The Protection of Children from Sexual Offences (Amendment) Bill, 2019

Need for this legislation:

The above-mentioned Bill was recommended to amend the parent Act viz the Protection of Children from Sexual Offences Act, 2012.which was originally passed on 22nd May 2012 in the Indian Parliament and came in effect from 14th November 2012. The basis of the parent Act was the U.N. Convention on rights of the child and the reason this Act was enacted was to protect our children who were being abused sexually with the instances almost doubling. India has a child population of around or maybe more than 400 million and this Act aimed at protecting the interest of the children, by giving them speedy justice, if they were victim of sexual offences, as opposed to the regular penal laws that have already existed. The process of trial under the regular laws were very cumbersome, therefore, this Act was introduced with an intention to penalise child offenders faster and make the process very child friendly and easy. Prior to the enactment of this Act children, if abused had to undergo the regular criminal process to punish their offenders, which was a very long and not a child friendly process. The main aim of the amendment was to make the punishments more stringent for sexual offences against children, who are under the age of 18 years. It is the Ministry of Women and Child Development that took the initiative in the introduction of the Protection of Children from Sexual Offences (POCSO) Act, 2012. This Act was introduced with an intention to create a major deterrent against offenders indulging in sexual offences against children.

The Centre has also notified the Protection of Children from Sexual Offences Rules, 2020 enabling implementation the above amendments to the Act under which provisions of punishment for child abuse are made more stringent.

Features of the 2012 Act are as follows:

The Act preliminarily defined a child as any person below eighteen years of age. The main aim of the Act was to ensure healthy physical, emotional, intellectual, rational and social development of the child. Under this Act for the first time there was recognition given to penile penetrations, as well as other than penile penetrations. Under this Act the victim was given access to legal aid under section 40 of the Act.

This Act recognised offences like, Penetrative Sexual Assault: Insertion of penis, object or another body part into child's private parts or mouth, or asking the child to do so with them or some other person It also criminalised passing sexually coloured remark, following the child, flashing, etc and Child Pornography. However, the drawback was that these offences would be dealt with by the regular courts and started taking a lot of time to reach final conclusion.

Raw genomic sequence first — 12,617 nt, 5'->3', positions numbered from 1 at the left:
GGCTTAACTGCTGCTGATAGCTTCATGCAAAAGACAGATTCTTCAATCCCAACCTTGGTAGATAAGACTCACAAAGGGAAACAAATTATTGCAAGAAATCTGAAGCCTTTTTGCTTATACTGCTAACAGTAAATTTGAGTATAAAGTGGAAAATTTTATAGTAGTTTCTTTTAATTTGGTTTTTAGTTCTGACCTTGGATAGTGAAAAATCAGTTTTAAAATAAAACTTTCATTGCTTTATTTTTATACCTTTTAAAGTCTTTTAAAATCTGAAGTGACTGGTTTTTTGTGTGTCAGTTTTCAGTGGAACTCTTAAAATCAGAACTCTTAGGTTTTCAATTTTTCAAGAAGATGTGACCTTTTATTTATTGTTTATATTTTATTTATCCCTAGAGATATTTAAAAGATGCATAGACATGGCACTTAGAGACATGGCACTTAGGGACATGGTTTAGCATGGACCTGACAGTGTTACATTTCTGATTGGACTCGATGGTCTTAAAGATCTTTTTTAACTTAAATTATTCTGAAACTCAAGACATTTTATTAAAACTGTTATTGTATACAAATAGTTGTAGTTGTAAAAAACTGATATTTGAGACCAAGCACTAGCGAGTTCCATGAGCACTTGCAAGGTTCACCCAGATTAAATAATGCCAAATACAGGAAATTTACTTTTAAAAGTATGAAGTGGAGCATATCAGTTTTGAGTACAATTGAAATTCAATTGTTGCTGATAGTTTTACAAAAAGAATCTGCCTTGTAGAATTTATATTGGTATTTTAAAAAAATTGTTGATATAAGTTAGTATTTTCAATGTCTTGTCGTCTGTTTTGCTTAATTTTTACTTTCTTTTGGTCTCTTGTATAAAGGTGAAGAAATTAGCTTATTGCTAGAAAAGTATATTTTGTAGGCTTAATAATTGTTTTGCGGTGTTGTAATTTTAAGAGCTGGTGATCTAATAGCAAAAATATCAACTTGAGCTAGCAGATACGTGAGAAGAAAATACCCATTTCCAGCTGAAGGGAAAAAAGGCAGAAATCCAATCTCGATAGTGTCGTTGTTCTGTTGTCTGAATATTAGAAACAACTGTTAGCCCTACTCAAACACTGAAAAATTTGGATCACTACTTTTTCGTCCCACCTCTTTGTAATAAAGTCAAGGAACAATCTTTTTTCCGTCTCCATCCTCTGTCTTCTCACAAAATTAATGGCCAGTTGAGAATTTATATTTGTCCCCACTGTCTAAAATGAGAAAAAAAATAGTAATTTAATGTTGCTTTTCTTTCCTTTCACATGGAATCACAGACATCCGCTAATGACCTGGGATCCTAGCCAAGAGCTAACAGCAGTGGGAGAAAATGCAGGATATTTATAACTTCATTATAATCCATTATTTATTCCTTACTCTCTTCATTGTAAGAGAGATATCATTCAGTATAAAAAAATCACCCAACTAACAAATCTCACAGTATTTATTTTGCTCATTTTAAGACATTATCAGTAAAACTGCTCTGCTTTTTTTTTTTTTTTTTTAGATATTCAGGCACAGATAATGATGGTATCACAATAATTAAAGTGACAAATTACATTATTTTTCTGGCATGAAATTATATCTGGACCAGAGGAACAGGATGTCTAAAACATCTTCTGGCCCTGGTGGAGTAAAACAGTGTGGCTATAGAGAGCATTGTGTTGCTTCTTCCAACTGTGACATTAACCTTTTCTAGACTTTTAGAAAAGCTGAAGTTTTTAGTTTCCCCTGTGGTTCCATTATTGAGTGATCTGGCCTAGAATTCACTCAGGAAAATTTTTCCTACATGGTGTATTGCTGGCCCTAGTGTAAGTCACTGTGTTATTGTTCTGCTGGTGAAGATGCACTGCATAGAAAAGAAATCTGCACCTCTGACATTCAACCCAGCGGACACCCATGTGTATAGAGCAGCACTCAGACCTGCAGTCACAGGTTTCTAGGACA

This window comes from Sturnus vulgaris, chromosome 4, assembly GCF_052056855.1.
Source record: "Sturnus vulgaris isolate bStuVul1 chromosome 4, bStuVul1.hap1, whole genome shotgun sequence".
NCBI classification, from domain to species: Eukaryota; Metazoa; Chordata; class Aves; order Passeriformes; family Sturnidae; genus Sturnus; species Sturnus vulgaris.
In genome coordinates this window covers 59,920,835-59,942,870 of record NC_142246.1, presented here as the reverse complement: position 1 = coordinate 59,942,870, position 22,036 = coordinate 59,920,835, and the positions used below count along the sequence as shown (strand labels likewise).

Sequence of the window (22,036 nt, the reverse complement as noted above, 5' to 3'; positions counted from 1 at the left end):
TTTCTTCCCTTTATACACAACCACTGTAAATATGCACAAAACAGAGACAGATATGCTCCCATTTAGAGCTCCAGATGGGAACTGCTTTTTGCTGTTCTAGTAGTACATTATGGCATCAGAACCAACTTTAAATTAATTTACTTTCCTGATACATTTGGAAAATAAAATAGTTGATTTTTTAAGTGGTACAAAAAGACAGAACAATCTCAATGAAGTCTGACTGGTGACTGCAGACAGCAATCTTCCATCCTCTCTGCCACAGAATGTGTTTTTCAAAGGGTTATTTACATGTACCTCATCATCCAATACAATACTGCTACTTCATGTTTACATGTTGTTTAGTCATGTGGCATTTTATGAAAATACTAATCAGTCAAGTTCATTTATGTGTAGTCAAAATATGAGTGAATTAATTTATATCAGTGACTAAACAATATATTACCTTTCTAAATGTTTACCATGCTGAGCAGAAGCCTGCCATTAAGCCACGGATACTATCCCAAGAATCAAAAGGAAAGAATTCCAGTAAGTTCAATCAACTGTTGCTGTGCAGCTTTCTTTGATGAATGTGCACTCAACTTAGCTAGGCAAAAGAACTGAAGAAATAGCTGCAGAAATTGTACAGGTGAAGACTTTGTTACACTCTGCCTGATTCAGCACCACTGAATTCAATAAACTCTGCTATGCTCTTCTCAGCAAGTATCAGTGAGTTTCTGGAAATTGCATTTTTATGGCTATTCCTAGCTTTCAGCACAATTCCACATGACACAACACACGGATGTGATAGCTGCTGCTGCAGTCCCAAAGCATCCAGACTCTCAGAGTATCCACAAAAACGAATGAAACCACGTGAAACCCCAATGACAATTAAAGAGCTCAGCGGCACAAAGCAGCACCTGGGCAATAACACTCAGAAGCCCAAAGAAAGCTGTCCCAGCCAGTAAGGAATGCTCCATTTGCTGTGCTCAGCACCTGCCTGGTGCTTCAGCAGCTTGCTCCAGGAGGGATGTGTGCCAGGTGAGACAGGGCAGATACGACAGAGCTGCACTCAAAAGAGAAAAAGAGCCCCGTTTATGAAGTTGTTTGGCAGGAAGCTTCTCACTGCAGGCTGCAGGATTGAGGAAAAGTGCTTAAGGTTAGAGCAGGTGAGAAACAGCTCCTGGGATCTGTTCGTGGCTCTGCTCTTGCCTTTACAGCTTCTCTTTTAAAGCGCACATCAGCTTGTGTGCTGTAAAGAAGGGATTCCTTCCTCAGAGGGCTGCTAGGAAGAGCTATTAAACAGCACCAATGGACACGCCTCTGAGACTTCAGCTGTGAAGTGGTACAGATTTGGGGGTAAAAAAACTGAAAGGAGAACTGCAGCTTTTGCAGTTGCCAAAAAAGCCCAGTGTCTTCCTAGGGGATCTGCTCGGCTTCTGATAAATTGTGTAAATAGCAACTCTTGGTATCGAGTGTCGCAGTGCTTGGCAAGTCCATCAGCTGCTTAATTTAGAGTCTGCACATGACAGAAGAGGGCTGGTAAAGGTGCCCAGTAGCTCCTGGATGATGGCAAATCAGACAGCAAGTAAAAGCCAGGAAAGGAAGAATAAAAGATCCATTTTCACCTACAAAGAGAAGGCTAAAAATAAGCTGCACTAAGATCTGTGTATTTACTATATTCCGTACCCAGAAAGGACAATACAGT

Reason for the 2019 amendment.

Justice delayed is justice denied, as was happening with the manner of conduct of proceedings under the parent Act. Hence, in order to have speedy disposal of the cases the government sanctioned 1023 fast track courts, to dispense cases which were pending under POCSO. The Rajya Sabha passed a Bill entailing amendments to the POCSO Act in 2019. The main features of the new Bill were

  • Including death penalty for aggravated sexual assault on children, besides providing stringent punishments for other crimes against minors.
  • The proposed changes in the Protection of Children from Sexual Offences (POCSO) Act also provides for fines and imprisonment to curb child pornography. The Sections 4, 5, 6 of the Act were proposed to be amended to provide the option of stringent punishment, including death penalty, for committing aggravated penetrative sexual assault on a child.
  • The proposed amendments make provisions for enhancement of punishments for various offences, so as to deter the perpetrators and ensure safety, security and dignified childhood for a child.
  • The Bill increased the minimum punishment from ten years to 20 years, and the maximum punishment to death penalty.
  • Under the new rules there is a provision of mandatory police verification of staff in schools and care homes, procedures to report sexual abuse material (pornography), imparting age-appropriate child rights education among others.

Procedure for Reporting a case of Child Sexual Abuse (CSA)

The procedure under Section 19.1 of the POCSO Act is detailed as under

  • Any person who has apprehension that an offence is likely to be committed or has knowledge that an offence has been committed must bring the incident to the notice of the Special Juvenile Police Unit (SJPU) or the local police.
  • The failure to report such an offence, is punishable with imprisonment of upto six months or fine or both. This penalty is not applicable to a child less than 16 years of age.
  • To make it easy people can call the Childline on 1098 so they can connect you to the police and Child Welfare Committee.
  • The police have to record the report in writing, assign it an entry number, read the report over to the informant for verification and enter it in a book.
  • A FIR must be registered and a copy of the same should be handed over to the informant free of charge.
  • If the case is reported by a child, it should be recorded in a language that the child can understand. However, if the child cannot understand the language, the police must appoint a translator or an interpreter, as required.

Conclusion

The amendment brought about by the 2019 amendments is supposed to bring down child sexual abuse by acting as a deterrent due to strong penal provisions as stated in the amendment. It aims at ensuring the safety and dignity of the innocent children.

The amendment being gender-neutral takes care of sexual assault of both minor boys and girls.

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